Crimes like this don’t often happen on land. A 10-minute slow-motion slaughter captured by a cellphone shows a group of unarmed men at sea, flailing in the water, shot and killed one by one, after which the culprits pose for celebratory selfies. The only thing more shocking than the footage was the government inaction that followed.

The case shows the challenge of prosecuting crimes on the high seas and the reason violence offshore often occurs with impunity. There were at least four ships at the scene that day, but no law required any of the dozens of witnesses to report the killings – and no one did. Authorities learned of the killings only when the video turned up on a cellphone left in a taxi in Fiji in 2014. It’s still unclear who the victims were or why they were shot.

The number of violent killings – and deaths at sea in general – remain extremely hard to assess. The typical estimate has been 32,000 casualties per year, making commercial fishing among the most dangerous professions on the planet. The new estimate is more than 100,000 fatalities per year – more than 300 a day, according to research produced by the FISH Safety Foundation and funded by the Pew Charitable Trusts.

The United Nations, which tracks fatalities by profession, does not indicate how many of these deaths are from avoidable accidents, neglect or violence.

Brutality in distant-water fishing fleets – and the connection to forced labor on these vessels – has been an open secret for a while. A report released in May by the University of Nottingham’s Rights Lab showed, for example, that migrant workers on British fishing ships were systematically overworked and underpaid while more than a third of the workers said they experienced severe physical violence.

Addressing such violence and other brutal conditions in commercial fishing is difficult in large part because so little data is captured or provided to the public.


The case of the murders caught on the cellphone was unusual in that the perpetrator and the ship were eventually identified. A Norwegian research firm that focuses on maritime crime determined the ship was the Taiwanese-flagged Ping Shin 101 by comparing video footage with images in a maritime database. Former deckhands on the Ping Shin were found through Facebook postings where they had discussed their time onboard. Interviews with these former deckhands revealed the name of the captain and details of the killings.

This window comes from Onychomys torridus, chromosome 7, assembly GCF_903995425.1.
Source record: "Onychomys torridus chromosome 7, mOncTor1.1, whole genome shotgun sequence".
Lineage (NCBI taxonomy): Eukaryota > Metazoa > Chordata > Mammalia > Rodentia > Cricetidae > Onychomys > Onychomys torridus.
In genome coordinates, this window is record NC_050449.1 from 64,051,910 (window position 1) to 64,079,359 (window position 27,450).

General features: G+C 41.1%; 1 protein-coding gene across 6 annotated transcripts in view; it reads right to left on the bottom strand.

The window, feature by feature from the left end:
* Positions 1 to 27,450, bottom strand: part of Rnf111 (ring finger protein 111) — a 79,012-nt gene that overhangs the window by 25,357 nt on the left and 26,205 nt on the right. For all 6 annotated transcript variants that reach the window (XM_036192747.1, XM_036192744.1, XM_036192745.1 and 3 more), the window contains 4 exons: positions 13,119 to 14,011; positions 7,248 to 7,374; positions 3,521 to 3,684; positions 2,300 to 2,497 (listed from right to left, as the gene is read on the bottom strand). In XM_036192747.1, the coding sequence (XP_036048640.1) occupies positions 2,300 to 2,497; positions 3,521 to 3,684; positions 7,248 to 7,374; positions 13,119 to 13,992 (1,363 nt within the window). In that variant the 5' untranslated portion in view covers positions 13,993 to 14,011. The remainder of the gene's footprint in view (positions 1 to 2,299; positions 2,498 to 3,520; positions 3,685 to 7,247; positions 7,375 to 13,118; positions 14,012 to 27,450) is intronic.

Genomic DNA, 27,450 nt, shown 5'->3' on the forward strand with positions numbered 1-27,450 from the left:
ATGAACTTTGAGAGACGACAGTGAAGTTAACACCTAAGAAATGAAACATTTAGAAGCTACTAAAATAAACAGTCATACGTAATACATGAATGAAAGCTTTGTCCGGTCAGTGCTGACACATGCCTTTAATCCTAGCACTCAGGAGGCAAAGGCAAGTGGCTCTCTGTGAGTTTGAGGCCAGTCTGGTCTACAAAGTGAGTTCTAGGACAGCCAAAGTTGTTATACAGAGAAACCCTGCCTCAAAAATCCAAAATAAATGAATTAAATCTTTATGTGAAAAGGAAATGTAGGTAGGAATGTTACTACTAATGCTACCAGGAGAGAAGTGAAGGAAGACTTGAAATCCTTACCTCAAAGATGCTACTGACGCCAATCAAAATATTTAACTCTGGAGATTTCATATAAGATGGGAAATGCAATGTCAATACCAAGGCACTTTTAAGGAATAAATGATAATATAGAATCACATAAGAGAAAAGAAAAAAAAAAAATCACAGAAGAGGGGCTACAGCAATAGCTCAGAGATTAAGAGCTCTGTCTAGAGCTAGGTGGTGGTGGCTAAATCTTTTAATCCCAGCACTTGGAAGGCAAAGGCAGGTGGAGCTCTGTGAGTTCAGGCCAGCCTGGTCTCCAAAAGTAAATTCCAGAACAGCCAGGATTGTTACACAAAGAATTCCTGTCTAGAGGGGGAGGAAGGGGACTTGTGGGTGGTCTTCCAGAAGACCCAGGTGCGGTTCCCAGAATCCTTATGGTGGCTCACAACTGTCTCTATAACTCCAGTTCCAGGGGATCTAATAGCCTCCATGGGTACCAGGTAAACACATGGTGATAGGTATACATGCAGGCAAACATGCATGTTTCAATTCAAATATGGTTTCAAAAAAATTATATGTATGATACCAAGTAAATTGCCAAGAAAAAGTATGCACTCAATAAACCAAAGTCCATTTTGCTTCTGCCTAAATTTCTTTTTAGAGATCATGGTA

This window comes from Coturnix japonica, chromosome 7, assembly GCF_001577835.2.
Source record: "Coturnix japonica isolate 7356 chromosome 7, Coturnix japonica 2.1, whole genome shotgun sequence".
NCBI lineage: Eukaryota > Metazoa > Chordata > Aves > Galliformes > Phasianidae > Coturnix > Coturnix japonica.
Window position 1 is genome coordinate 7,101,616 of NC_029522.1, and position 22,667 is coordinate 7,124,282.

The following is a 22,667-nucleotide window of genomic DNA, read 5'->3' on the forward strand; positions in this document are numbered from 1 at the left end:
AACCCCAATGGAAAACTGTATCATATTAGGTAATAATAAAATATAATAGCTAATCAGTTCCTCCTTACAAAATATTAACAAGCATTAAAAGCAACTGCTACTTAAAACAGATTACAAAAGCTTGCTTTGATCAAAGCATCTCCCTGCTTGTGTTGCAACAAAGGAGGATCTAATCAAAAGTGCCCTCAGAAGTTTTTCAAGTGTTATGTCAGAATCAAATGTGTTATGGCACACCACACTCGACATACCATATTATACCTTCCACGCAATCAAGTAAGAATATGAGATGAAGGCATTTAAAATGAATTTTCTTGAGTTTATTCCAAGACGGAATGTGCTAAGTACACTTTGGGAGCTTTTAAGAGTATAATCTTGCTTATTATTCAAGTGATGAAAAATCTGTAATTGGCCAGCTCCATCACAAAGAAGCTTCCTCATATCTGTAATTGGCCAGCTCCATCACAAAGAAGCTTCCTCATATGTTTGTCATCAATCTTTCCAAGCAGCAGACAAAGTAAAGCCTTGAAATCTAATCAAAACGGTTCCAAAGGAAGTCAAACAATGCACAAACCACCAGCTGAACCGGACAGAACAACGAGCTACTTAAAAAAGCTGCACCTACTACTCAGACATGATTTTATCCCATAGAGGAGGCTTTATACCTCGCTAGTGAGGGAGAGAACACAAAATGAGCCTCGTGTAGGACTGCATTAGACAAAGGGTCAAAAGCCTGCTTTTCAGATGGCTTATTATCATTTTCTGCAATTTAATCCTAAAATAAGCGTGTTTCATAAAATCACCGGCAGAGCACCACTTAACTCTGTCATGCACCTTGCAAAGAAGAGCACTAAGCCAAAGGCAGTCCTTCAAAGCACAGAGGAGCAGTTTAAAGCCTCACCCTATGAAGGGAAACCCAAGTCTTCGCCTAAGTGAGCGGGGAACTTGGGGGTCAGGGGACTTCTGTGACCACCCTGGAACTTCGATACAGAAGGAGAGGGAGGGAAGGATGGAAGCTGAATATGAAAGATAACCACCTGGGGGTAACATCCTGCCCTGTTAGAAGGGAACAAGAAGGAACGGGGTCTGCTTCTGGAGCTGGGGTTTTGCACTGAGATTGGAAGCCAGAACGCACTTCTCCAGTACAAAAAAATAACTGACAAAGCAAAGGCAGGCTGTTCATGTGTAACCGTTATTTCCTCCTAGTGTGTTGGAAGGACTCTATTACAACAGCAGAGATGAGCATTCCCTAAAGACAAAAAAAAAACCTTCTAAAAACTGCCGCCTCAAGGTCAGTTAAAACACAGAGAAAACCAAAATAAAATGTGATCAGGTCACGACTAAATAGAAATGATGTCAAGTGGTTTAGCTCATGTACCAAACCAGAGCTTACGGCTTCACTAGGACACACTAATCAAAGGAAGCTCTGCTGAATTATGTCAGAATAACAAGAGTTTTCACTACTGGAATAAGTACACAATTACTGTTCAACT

Taiwanese officials, presented with the names of the men and ships in 2015 and 2016, said the victims appeared to be part of a failed pirate attack. But maritime security analysts noted that the claim of piracy has been used to justify violence for a range of offenses, real or otherwise. The victims, they said, might have been crew members who had mutinied, thieves caught stealing or simply rival fishermen. After several years of public pressure, the Taiwanese government issued a warrant for the arrest of the captain of the Ping Shin 101, who ordered the killings. In 2021, he was convicted and sentenced to 26 years in prison.

Such killings will continue to go unchecked without better tracking of offshore violence, more transparency from flag registries and fishing companies, and more effort by governments to prosecute the perpetrators. And that matters because what occurs at sea affects everyone. By some estimates, upwards of 90 percent of world trade is moved by sea.

What can be done? Advocates, law enforcement and researchers suggest four steps.

• Report violence: Human rights researchers suggest that shipowners and crews should be legally obligated to report crimes at sea.

• Regulate registries: Ships on the high seas obey the rules of the countries whose flags they fly.

• Ban transshipment: Forced labor and violent crime is more common on fishing ships that stay at sea longer, something that is enabled by transshipment, in which supply vessels carry catch back to shore so that fishing boats can keep working.
• Monitor employment agencies.

There are reasons for hope. Satellites make it tougher for ships to go dark. Cellphones make it easier for crew members to document violence. Growing use of open-source footage by journalists has bolstered public awareness of human rights and labor abuses offshore. Now, it’s really up to companies and governments to do their part.

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